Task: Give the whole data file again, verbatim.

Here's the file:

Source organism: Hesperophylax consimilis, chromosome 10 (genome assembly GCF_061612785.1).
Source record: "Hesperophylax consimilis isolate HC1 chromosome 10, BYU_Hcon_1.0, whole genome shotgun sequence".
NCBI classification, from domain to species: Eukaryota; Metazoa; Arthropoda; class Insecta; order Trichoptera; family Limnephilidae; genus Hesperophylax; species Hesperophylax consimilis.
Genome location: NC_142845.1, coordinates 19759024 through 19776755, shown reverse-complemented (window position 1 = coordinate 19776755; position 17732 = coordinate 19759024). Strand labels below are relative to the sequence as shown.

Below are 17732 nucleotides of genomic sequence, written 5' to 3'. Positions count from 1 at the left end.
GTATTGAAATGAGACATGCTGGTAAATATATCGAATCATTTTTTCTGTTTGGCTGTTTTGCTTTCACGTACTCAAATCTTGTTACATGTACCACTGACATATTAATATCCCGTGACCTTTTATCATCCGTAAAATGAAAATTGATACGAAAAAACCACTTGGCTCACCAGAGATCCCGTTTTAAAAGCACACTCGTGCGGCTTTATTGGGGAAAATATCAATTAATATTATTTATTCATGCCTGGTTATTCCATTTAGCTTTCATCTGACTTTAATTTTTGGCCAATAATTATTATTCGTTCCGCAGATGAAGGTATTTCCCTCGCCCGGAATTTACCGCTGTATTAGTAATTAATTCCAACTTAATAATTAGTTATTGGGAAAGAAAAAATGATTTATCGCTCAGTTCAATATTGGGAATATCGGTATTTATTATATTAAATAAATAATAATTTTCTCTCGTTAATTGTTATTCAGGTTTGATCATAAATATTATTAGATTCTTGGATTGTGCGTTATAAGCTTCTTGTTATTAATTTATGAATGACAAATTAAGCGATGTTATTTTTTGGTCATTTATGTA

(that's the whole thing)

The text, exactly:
Source organism: Hesperophylax consimilis, chromosome 10 (genome assembly GCF_061612785.1).
Source record: "Hesperophylax consimilis isolate HC1 chromosome 10, BYU_Hcon_1.0, whole genome shotgun sequence".
NCBI classification, from domain to species: Eukaryota; Metazoa; Arthropoda; class Insecta; order Trichoptera; family Limnephilidae; genus Hesperophylax; species Hesperophylax consimilis.
Genome location: NC_142845.1, coordinates 19759024 through 19776755, shown reverse-complemented (window position 1 = coordinate 19776755; position 17732 = coordinate 19759024). Strand labels below are relative to the sequence as shown.

Below are 17732 nucleotides of genomic sequence, written 5' to 3'. Positions count from 1 at the left end.
GTATTGAAATGAGACATGCTGGTAAATATATCGAATCATTTTTTCTGTTTGGCTGTTTTGCTTTCACGTACTCAAATCTTGTTACATGTACCACTGACATATTAATATCCCGTGACCTTTTATCATCCGTAAAATGAAAATTGATACGAAAAAACCACTTGGCTCACCAGAGATCCCGTTTTAAAAGCACACTCGTGCGGCTTTATTGGGGAAAATATCAATTAATATTATTTATTCATGCCTGGTTATTCCATTTAGCTTTCATCTGACTTTAATTTTTGGCCAATAATTATTATTCGTTCCGCAGATGAAGGTATTTCCCTCGCCCGGAATTTACCGCTGTATTAGTAATTAATTCCAACTTAATAATTAGTTATTGGGAAAGAAAAAATGATTTATCGCTCAGTTCAATATTGGGAATATCGGTATTTATTATATTAAATAAATAATAATTTTCTCTCGTTAATTGTTATTCAGGTTTGATCATAAATATTATTAGATTCTTGGATTGTGCGTTATAAGCTTCTTGTTATTAATTTATGAATGACAAATTAAGCGATGTTATTTTTTGGTCATTTATGTA